Ecological risk as a tool for evaluating the effects of offshore wind farm construction in the North Sea

Abstract

Offshore wind power generation represents a chance to supply energy in a more sustainable way; however, the ecological risks associated with the construction and operation of offshore wind farms are still largely unknown. This paper uses the concept of ecological risk for analysing ecological changes during construction of offshore wind farms. “Ecological risk” is defined as the potentially reduced ability of providing ecosystem services. The ERSEM ecosystem model allows assessing ecological risk based on a number of selected variables (integrity indicators) and under the assumption that increased suspended matter concentration during construction of wind farms affects ecosystem functioning. We conclude that ecological risk is adequate to describe the effects of wind farm constructions, although the computation procedure still needs to be refined and the choice of indicators further optimised. In this context, the choice of indicators available in modelling as well as in monitoring time-series may offer the way forward.

This is a preview of subscription content, access via your institution.

Fig. 1
Fig. 2
Fig. 3
Fig. 4
Fig. 5

References

  1. ASMO (1997) Modelling workshop on eutrophication issues, 5–8 November 1996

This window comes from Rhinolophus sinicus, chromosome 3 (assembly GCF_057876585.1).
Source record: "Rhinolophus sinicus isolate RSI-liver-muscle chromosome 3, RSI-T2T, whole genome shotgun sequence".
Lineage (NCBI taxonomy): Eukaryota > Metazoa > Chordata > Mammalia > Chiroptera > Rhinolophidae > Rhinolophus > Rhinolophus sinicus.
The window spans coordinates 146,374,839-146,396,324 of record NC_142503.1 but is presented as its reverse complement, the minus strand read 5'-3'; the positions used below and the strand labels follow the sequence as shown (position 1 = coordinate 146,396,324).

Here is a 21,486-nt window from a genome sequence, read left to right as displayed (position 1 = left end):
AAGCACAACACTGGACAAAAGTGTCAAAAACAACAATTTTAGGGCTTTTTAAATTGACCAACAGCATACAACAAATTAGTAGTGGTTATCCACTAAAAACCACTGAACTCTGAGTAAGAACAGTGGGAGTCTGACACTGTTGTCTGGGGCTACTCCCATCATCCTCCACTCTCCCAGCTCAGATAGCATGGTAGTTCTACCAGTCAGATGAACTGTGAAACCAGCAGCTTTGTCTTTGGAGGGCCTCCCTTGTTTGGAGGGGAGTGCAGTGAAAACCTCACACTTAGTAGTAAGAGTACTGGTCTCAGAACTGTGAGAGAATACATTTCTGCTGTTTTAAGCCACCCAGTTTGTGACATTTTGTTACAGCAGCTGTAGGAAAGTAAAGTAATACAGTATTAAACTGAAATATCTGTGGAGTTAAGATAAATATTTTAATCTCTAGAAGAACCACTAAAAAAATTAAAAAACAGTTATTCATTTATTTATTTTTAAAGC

2. Baretta JW, Ebenhöh W, Ruardij P (1995) An overview over the European regional sea ecosystem model, a complex marine ecosystem model. Neth J Sea Res 33(3/4):233–246

    Article  Google Scholar 

  3. Barkmann J, Baumann R, Meyer U, Müller F, Windhorst W (2001) Ökologische Integrität: Risikovorsorge im Nachhaltigen Landschaftsmanagement. GAIA 10/2:97–108

    Google Scholar 

  4. Barkmann J, Marggraf R (2004) Ökologische Schäden durch Vernachlässigung des Vorsorgeprinzips in Nachhaltigen Landschaftsmanagement –eine Umweltökonomische Perspektive, in: Theorie in der Ökologie, Bd. 10, Peter Lang, Frankfurt am Main.pp 57–76

  5. Baumann R. (2001). Indikatioon der Selbstorganisationsfähighkeit terrestrischer Ökosysteme. Online publication at the University of Kiel. http://e-diss.uni-kiel.de/diss_467/d467.pdf

  6. Beckerman W, Pasek J (1996) Plural values and environmental evaluation. CSERGE working paper GEC 96–11, p 38

  7. Beddig S, Brockmann U, Dannecker W, Körner D, Niemeier U, Pohlmann T, Puls W, Radach G, Rebers A, Rick H-J, Schatzmann M, Schlünzen H, Schulz M (1997) Nitrogen fluxes in the German Bight. Mar Pollut Bull 34:382–394

    Article  CAS  Google Scholar 

  8. Benjamin JR, Cornell CA (1970) Probability, statistics and decision for civil engineers. Mc Graw Hill, New York, pp 684

    Google Scholar 

  9. Breckling B, Müller F (2000) Der Ökologischer Risikobegriff. In: Breckling B, Müller F (Hrsg) Der ökologische Risikobegriff, Theorie in der Ökologie, Bd 1, Peter Lang Verlag, pp 1–15

  10. Burkhard B (2006) Nordsee 2055 Zukunftsszenarien für die Küste. In Vorstand des Vereins zür Fördeung der Ökosystemforschung zu Kiel eV (ed) EcoSys Beiträge zur Ökosystemforschung,Verein zür Fördeung der Ökosystemforschung zu Kiel eV, vol 46, pp 70–89

  11. Burkhard B, Müller F (2008) Indicating ecosystem health and integrity. In: Denhardt A, Petschow U (eds) Governance of river basins. Ökom Verlag München (in press)